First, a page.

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To date, over 30,000 US troops have been wounded while fighting in Iraq. Many of them involved traumatic injuries that demanded intense, highly specialized medical care. While US forces benefit from the skills of world-class trauma surgeons, the high-tech hospital equipment these medical professionals depend on in the US doesn't accompany them to the Iraqi battlefield.

There, the operating rooms, which have come a long way, resemble the long metal bins used to collect trash at construction sites but with the added benefits of a roof and lighting:

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In the US, surgeons are aided with computer-assisted robotics. In Iraq, they rely instead on a delicate mix of experience and MacGyverism. Despite these grueling, bare bone conditions, surgeons enjoyed excellent clinical success. One surgeon describes how his colleagues deftly navigated their rudimentary surroundings...

Systems-based competency plays a major role in our ability to integrate technology into practice, and it is nowhere more evident than on the battlefield. The description of the environment in which we worked sets the stage for looking at the technologies that helped us maintain a 97% survival rate in our hospital and provide life-saving stabilization surgery and comprehensive craniofacial reconstruction within a matrix of tents, 2-by-4s and duct tape.

The technology that was not available to use is a fairly short list. We did not have robotics, real-time telemedicine, ready access to stereolithography models, magnetic resonance imaging, or an image-guided surgery system. Our greatest resource was the training, education, and experience of the practitioners and their ability to overcome adversity."

...while tending to injuries like these:

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In one case, the surgeons treated an Iraqi man whose face was severely disfigured by a gunshot blast. Usually, the Iraqi injured cannot make the long trip required to receive follow-up care. As a result, surgeons will attempt to perform all of the reconstructive surgery practicable in a single operation, sometime squeezing in reconstructions that would span multiple surgeries. In this particular case, properly reconstructing the man’s face would require numerous follow up visits for additional procedures. The injured Iraqi man was seen by seven different surgeons over the course of more than a year.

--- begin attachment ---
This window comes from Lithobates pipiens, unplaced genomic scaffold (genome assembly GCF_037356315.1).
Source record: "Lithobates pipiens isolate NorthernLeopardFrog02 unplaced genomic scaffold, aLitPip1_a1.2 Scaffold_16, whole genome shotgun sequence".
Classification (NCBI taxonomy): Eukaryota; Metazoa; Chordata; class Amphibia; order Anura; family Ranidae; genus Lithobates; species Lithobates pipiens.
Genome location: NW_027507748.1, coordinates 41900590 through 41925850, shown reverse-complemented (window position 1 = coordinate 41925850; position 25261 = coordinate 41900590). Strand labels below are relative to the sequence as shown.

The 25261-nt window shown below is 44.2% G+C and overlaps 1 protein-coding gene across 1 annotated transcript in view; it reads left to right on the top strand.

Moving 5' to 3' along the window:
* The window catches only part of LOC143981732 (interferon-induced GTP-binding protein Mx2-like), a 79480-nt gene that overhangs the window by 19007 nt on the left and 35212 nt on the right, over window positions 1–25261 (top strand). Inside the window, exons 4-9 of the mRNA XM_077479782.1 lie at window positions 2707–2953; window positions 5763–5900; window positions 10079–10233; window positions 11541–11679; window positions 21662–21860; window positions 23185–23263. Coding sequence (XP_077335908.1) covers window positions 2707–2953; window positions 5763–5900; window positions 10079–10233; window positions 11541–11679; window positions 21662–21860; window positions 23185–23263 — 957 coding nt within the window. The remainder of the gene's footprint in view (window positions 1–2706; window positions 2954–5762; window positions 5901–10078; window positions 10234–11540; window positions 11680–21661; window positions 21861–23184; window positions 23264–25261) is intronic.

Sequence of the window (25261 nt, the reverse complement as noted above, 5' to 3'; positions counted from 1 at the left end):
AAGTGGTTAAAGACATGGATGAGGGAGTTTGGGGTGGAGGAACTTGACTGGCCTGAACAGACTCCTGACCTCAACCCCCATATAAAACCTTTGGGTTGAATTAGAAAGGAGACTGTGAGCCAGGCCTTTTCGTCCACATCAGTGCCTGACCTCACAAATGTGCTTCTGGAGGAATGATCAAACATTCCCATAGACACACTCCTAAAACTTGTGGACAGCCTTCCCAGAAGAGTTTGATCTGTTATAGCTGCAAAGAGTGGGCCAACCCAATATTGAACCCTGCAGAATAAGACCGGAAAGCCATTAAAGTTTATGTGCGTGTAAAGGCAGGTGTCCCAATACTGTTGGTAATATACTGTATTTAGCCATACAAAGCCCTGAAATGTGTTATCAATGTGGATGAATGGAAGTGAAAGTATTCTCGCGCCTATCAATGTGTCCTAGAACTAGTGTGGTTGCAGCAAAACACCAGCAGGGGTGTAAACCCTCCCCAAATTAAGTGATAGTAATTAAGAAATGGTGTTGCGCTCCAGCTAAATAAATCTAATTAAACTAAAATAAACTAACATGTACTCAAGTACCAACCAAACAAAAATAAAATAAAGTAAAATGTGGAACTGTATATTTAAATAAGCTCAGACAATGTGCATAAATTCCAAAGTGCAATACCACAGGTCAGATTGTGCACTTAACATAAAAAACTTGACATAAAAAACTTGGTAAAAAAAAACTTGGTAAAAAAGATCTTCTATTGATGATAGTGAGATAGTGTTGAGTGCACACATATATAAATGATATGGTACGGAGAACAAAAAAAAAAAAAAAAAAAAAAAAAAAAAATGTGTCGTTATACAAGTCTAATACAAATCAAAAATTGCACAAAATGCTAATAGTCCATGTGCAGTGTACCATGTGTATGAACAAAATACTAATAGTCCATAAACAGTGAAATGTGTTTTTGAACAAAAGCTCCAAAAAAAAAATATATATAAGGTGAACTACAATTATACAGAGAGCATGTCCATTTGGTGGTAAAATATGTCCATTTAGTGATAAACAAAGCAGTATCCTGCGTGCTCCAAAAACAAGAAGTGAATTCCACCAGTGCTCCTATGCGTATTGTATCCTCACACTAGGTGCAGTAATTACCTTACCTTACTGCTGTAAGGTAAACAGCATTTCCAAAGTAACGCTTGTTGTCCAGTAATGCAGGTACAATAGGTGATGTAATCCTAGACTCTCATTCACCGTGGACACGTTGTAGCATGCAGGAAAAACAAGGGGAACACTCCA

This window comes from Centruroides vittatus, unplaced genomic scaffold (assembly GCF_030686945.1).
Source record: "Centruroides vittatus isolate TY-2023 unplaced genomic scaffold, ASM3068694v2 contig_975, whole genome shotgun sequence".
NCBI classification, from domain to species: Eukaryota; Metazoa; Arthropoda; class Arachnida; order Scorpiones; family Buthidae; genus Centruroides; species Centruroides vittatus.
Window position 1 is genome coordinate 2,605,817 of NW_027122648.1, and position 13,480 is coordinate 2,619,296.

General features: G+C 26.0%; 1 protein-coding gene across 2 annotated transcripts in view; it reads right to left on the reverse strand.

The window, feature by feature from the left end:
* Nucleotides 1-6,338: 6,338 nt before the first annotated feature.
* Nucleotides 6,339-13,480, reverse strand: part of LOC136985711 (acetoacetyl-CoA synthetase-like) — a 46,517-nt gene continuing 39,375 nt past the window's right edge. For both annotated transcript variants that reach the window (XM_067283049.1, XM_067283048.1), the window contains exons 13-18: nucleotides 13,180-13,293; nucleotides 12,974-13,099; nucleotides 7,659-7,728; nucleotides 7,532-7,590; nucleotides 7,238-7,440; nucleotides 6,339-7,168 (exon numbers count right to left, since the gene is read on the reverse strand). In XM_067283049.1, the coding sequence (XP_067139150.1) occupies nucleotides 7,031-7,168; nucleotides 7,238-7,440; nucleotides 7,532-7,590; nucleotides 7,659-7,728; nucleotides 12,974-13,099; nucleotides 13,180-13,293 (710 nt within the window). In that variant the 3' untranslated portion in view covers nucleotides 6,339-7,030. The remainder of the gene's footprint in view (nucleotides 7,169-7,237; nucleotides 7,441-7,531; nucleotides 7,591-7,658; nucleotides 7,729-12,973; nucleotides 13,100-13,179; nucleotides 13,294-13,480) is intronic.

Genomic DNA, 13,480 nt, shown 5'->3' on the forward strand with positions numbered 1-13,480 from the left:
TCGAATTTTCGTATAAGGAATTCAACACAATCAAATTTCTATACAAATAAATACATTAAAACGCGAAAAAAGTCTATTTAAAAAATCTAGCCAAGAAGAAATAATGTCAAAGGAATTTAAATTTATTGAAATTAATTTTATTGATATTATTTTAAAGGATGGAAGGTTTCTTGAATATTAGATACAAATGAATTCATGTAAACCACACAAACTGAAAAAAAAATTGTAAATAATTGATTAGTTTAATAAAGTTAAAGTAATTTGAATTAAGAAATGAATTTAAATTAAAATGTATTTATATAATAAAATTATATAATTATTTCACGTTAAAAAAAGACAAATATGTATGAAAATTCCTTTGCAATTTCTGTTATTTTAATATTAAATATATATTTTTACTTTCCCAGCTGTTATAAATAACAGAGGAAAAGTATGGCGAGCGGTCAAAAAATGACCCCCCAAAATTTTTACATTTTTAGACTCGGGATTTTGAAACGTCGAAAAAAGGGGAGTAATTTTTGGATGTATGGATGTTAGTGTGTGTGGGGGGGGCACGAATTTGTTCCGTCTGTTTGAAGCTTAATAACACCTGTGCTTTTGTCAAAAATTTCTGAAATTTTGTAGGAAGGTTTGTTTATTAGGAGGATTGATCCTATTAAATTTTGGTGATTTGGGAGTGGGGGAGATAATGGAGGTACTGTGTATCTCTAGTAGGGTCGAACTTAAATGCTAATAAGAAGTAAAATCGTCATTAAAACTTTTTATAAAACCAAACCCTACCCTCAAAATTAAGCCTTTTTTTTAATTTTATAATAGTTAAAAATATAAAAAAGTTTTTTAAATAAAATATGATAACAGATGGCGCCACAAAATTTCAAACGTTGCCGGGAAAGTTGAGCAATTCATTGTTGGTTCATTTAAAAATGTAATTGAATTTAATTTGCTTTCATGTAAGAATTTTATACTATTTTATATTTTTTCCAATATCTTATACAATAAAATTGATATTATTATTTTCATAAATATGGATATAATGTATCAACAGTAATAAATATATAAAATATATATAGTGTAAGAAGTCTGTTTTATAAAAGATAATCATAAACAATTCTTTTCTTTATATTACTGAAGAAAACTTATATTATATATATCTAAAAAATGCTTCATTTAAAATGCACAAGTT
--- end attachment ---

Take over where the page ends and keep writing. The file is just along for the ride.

Whether their patient was an Iraqi civilian, Iraqi soldier or fellow US serviceperson, the surgeons are eager to provide this highly-specialized and cost-prohibitive medical care, sometimes exceeding even their own everyday life-saving heroics. In December, a prominent local surgeon gave his life during the course of such heroics:

A New Jersey doctor --who was a well-known trauma surgeon at the Hospital of the University of Pennsylvania -- has been killed in Iraq, according to the Department of Defense.

In a statement issued Friday night, the DoD said 42-year-old Maj. John P. Pryor of Moorestown died Christmas Day when a mortar round hit near his living quarters. He was serving with a forward surgical team with the Army's 1st Medical Detachment, based in Fort Totten, N.Y.


Schwab said Pryor joined the hospital in 1999 after graduating medical school at the State University of New York in Buffalo. He described Pryor as a "star" who quickly rose through the hospital ranks to become director of its trauma program.

"John was one of those truly good people," said Schwab. "Everyone that ever touched him walked away a better person because of him."

Pryor deployed Dec. 6 for his second tour of duty in Iraq as a combat medic with the Army Reserves, and was due to come home in April, Schwab said. He said Pryor had studied Arabic, knowing he could be dealing with wounded Iraqi civilians -- especially children -- and wanted to make them feel at ease.

Pryor wrote of his experiences as a surgeon confronting violence in Iraq and inner-city Philadelphia in articles published in The Philadelphia Inquirer and The Washington Post.

Originally posted to Bob Sackamento on Wed Mar 25, 2009 at 03:01 AM PDT.

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